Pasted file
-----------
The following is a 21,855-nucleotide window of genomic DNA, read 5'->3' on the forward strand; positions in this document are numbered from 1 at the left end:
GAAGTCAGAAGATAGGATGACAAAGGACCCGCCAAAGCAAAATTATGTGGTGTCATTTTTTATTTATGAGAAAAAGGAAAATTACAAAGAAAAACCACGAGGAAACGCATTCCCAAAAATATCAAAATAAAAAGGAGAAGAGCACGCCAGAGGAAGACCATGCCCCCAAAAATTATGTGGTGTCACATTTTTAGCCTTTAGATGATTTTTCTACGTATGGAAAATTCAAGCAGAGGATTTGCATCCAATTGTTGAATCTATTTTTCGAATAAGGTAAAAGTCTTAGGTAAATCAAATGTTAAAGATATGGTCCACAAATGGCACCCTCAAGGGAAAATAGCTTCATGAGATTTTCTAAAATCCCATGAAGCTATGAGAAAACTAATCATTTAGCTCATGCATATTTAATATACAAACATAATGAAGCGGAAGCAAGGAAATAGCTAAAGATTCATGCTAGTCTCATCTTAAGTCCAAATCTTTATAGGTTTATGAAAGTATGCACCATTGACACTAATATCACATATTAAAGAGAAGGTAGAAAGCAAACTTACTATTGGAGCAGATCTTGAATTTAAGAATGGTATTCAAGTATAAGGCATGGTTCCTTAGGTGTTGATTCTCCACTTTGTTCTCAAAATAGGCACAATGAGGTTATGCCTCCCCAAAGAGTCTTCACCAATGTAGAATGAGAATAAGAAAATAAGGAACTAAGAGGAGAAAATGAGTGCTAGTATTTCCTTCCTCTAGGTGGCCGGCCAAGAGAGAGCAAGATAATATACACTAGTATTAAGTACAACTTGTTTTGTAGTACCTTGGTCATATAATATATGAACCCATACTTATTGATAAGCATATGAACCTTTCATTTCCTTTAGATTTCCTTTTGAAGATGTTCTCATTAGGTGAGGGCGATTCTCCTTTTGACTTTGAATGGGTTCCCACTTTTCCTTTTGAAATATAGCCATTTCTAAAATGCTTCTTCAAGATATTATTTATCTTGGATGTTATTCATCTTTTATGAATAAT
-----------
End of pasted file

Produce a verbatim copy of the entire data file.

The following is a 21,855-nucleotide window of genomic DNA, read 5'->3' on the forward strand; positions in this document are numbered from 1 at the left end:
GAAGTCAGAAGATAGGATGACAAAGGACCCGCCAAAGCAAAATTATGTGGTGTCATTTTTTATTTATGAGAAAAAGGAAAATTACAAAGAAAAACCACGAGGAAACGCATTCCCAAAAATATCAAAATAAAAAGGAGAAGAGCACGCCAGAGGAAGACCATGCCCCCAAAAATTATGTGGTGTCACATTTTTAGCCTTTAGATGATTTTTCTACGTATGGAAAATTCAAGCAGAGGATTTGCATCCAATTGTTGAATCTATTTTTCGAATAAGGTAAAAGTCTTAGGTAAATCAAATGTTAAAGATATGGTCCACAAATGGCACCCTCAAGGGAAAATAGCTTCATGAGATTTTCTAAAATCCCATGAAGCTATGAGAAAACTAATCATTTAGCTCATGCATATTTAATATACAAACATAATGAAGCGGAAGCAAGGAAATAGCTAAAGATTCATGCTAGTCTCATCTTAAGTCCAAATCTTTATAGGTTTATGAAAGTATGCACCATTGACACTAATATCACATATTAAAGAGAAGGTAGAAAGCAAACTTACTATTGGAGCAGATCTTGAATTTAAGAATGGTATTCAAGTATAAGGCATGGTTCCTTAGGTGTTGATTCTCCACTTTGTTCTCAAAATAGGCACAATGAGGTTATGCCTCCCCAAAGAGTCTTCACCAATGTAGAATGAGAATAAGAAAATAAGGAACTAAGAGGAGAAAATGAGTGCTAGTATTTCCTTCCTCTAGGTGGCCGGCCAAGAGAGAGCAAGATAATATACACTAGTATTAAGTACAACTTGTTTTGTAGTACCTTGGTCATATAATATATGAACCCATACTTATTGATAAGCATATGAACCTTTCATTTCCTTTAGATTTCCTTTTGAAGATGTTCTCATTAGGTGAGGGCGATTCTCCTTTTGACTTTGAATGGGTTCCCACTTTTCCTTTTGAAATATAGCCATTTCTAAAATGCTTCTTCAAGATATTATTTATCTTGGATGTTATTCATCTTTTATGAATAAT